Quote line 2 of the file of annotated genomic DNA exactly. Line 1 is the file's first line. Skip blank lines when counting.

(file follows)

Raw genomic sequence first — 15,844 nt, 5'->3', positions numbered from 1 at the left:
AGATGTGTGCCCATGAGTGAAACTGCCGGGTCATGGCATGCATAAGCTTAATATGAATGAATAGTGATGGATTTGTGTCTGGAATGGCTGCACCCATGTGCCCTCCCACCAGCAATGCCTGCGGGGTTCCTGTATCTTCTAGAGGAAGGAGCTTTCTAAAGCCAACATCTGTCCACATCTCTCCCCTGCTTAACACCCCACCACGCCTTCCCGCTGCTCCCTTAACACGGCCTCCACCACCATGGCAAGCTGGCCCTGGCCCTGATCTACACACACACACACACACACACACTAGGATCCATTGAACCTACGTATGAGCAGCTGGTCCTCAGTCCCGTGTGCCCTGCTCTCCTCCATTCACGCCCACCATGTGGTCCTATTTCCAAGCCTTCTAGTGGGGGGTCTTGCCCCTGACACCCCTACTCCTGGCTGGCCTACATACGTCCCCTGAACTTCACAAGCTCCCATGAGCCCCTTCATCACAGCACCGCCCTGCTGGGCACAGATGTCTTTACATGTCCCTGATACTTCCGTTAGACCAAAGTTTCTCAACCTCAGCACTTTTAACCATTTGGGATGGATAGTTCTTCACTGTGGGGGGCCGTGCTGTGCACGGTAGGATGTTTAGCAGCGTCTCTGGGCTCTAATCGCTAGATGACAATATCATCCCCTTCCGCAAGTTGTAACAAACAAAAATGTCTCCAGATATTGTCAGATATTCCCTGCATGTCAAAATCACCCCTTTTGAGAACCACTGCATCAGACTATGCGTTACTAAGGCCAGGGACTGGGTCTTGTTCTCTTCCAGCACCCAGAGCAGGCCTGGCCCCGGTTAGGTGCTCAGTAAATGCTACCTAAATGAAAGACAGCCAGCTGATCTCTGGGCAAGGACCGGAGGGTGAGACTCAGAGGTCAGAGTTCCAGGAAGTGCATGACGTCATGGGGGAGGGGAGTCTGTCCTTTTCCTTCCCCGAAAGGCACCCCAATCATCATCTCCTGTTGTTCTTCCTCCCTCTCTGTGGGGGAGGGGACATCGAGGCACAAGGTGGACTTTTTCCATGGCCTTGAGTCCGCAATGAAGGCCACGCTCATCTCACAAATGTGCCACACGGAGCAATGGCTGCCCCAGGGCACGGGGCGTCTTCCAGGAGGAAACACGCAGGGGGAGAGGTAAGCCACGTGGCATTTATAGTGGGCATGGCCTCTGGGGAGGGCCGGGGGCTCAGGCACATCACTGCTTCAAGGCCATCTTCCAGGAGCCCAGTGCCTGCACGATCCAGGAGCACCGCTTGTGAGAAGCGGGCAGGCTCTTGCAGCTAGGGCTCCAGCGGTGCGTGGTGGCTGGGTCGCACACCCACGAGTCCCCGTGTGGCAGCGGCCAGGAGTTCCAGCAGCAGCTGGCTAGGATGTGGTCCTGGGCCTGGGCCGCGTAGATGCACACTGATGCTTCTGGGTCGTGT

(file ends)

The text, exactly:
AGATGTGTGCCCATGAGTGAAACTGCCGGGTCATGGCATGCATAAGCTTAATATGAATGAATAGTGATGGATTTGTGTCTGGAATGGCTGCACCCATGTGCCCTCCCACCAGCAATGCCTGCGGGGTTCCTGTATCTTCTAGAGGAAGGAGCTTTCTAAAGCCAACATCTGTCCACATCTCTCCCCTGCTTAACACCCCACCACGCCTTCCCGCTGCTCCCTTAACACGGCCTCCACCACCATGGCAAGCTGGCCCTGGCCCTGATCTACACACACACACACACACACACACTAGGATCCATTGAACCTACGTATGAGCAGCTGGTCCTCAGTCCCGTGTGCCCTGCTCTCCTCCATTCACGCCCACCATGTGGTCCTATTTCCAAGCCTTCTAGTGGGGGGTCTTGCCCCTGACACCCCTACTCCTGGCTGGCCTACATACGTCCCCTGAACTTCACAAGCTCCCATGAGCCCCTTCATCACAGCACCGCCCTGCTGGGCACAGATGTCTTTACATGTCCCTGATACTTCCGTTAGACCAAAGTTTCTCAACCTCAGCACTTTTAACCATTTGGGATGGATAGTTCTTCACTGTGGGGGGCCGTGCTGTGCACGGTAGGATGTTTAGCAGCGTCTCTGGGCTCTAATCGCTAGATGACAATATCATCCCCTTCCGCAAGTTGTAACAAACAAAAATGTCTCCAGATATTGTCAGATATTCCCTGCATGTCAAAATCACCCCTTTTGAGAACCACTGCATCAGACTATGCGTTACTAAGGCCAGGGACTGGGTCTTGTTCTCTTCCAGCACCCAGAGCAGGCCTGGCCCCGGTTAGGTGCTCAGTAAATGCTACCTAAATGAAAGACAGCCAGCTGATCTCTGGGCAAGGACCGGAGGGTGAGACTCAGAGGTCAGAGTTCCAGGAAGTGCATGACGTCATGGGGGAGGGGAGTCTGTCCTTTTCCTTCCCCGAAAGGCACCCCAATCATCATCTCCTGTTGTTCTTCCTCCCTCTCTGTGGGGGAGGGGACATCGAGGCACAAGGTGGACTTTTTCCATGGCCTTGAGTCCGCAATGAAGGCCACGCTCATCTCACAAATGTGCCACACGGAGCAATGGCTGCCCCAGGGCACGGGGCGTCTTCCAGGAGGAAACACGCAGGGGGAGAGGTAAGCCACGTGGCATTTATAGTGGGCATGGCCTCTGGGGAGGGCCGGGGGCTCAGGCACATCACTGCTTCAAGGCCATCTTCCAGGAGCCCAGTGCCTGCACGATCCAGGAGCACCGCTTGTGAGAAGCGGGCAGGCTCTTGCAGCTAGGGCTCCAGCGGTGCGTGGTGGCTGGGTCGCACACCCACGAGTCCCCGTGTGGCAGCGGCCAGGAGTTCCAGCAGCAGCTGGCTAGGATGTGGTCCTGGGCCTGGGCCGCGTAGATGCACACTGATGCTTCTGGGTCGTGT